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Getting started with bookkeeping – Top tips for SMEs

For small businesses, making sense of your finances is crucial when it comes to figuring out where you‘re going and how you’re going to get there. If you’re not sure where your money is coming from and where it’s going it can lead to complete chaos. That’s why proper bookkeeping is such a vital component of any SME.

Whether it’s something you plan on handling yourself while your business grows, or a task you think you might need some help with, it’s certainly not something you can afford to ignore.

The difference between bookkeeping and accounting

Bookkeeping is just one aspect of accountancy. It is the process of recording and reporting company finances, while accounting refers to overall financial analysis and strategy building. You don’t need to be an accountant to be a bookkeeper, but you do need to be a bookkeeper to be an accountant.

Bookkeeping involves managing the daily finances of a business such as making and chasing payments, sorting out tax and managing staff payroll. You’ll be tracking payments coming in and out of the business via cash books and invoices that make up your “books”. 

You may find as your business begins to scale that you need more books to keep track, all to be kept in check for your own benefit and in case you face an audit. But, when starting out, your books are likely to be restricted to a cashbook, sales invoices and purchase invoices.

Small business bookkeeping tips

The following tips should help any bookkeeper keep their financial affairs in order.

Record everything

Every payment should be accounted for, whether it is incoming or outgoing. You must keep track of your business expenses, as you’ll need a record if you’re going to claim tax back from them. It doesn’t matter how small the expense or the gain – you’ll need a thorough account of every financial action if you want to develop a reliable financial picture of your business. 

Choose cash accounting or traditional accounting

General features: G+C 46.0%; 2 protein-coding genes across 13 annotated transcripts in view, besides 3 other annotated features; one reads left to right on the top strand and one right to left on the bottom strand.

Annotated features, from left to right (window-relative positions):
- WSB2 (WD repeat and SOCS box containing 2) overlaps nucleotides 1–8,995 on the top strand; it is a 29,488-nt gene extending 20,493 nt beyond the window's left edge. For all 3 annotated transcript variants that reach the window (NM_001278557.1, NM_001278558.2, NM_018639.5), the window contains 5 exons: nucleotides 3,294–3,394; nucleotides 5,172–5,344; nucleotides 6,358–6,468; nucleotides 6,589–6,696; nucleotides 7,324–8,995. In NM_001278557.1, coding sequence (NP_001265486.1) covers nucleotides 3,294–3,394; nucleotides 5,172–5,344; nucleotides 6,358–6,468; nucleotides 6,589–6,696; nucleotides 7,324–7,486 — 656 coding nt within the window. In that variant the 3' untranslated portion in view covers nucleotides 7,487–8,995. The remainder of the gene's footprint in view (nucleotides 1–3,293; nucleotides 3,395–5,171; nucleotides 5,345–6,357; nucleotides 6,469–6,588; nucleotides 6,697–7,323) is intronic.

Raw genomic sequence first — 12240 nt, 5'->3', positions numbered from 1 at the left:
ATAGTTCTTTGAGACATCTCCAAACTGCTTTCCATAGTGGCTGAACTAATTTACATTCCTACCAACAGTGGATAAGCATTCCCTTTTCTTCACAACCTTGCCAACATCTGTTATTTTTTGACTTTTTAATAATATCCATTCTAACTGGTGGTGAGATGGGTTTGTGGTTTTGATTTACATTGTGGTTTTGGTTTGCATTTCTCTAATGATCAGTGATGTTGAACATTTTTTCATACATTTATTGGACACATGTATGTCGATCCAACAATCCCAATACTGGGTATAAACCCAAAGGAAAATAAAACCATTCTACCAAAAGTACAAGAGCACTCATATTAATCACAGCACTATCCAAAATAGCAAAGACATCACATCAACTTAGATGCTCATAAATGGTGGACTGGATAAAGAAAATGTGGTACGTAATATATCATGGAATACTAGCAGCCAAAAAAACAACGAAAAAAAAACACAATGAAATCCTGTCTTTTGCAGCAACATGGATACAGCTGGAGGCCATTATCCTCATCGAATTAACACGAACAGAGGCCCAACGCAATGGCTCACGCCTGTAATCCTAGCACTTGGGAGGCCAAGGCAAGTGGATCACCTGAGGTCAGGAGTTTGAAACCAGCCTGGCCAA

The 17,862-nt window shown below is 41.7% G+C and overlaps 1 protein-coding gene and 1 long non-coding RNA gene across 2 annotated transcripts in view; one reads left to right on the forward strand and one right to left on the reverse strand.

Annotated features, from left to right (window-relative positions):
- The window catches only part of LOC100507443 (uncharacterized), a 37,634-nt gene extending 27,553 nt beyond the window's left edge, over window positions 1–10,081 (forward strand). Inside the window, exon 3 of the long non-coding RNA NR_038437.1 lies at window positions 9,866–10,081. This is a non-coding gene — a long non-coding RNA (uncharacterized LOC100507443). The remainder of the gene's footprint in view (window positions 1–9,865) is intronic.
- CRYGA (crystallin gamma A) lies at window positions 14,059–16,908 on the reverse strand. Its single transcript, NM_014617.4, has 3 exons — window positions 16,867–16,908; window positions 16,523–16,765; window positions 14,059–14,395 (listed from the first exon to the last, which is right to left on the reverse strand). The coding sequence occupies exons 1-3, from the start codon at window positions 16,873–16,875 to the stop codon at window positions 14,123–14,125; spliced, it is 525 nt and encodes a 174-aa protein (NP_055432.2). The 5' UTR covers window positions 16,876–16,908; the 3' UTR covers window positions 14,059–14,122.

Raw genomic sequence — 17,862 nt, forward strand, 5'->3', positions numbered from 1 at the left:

Your bookkeeping forms the foundation of your accountancy department. So, while it might not seem important now, think about whether or not the method you choose will scale. Cash accounting means recording income and expenses when you actually receive payment, whereas traditional accounting means recording when the invoice is filed. Cash accounting is the cleaner and easier option and means you’ll never pay tax on money you haven’t received yet, but it’s only taxable if your business turnover is under a certain amount.

Be punctual and organised

Ensure all bank statements and invoices are filed in date order and keep paid and unpaid invoices separate. As for how you file them, alphabetically by supplier name is a tried and tested method for purchase invoices, while sales invoices should always be numbered sequentially in order of when they should be paid. Be strict with your deadlines too. Never miss a payment and always give clients a strict deadline.

Use the right software

Gone are the days when a simple Excel spreadsheet would suffice. Today, there are dozens of fully featured specialist bookkeeping software options on the market that are developed to make bookkeeping more efficient. Xero bookkeeping software, for example, is a complete package with various plans starting from as little as $12.50 per month. This software automates and consolidates your bookkeeping activities, producing monthly reports and scaling effortlessly as your business does likewise. 

If we can offer just one piece of advice, it is to get your software sorted. It’s a tool that no modern SME should be without. For new bookkeepers, it lays out everything clearly and does a lot of the heavy lifting for you. Veteran bookkeepers, meanwhile, will wonder how they ever lived without it.

We can help

In 2021, outsourcing bookkeeping is an unnecessary expense as long as you have the right software. If you’re interested in learning more about the best bookkeeping software for you and your business then get in touch with our financial experts. Find out how GoCardless can help you with ad hoc payments or recurring payments.

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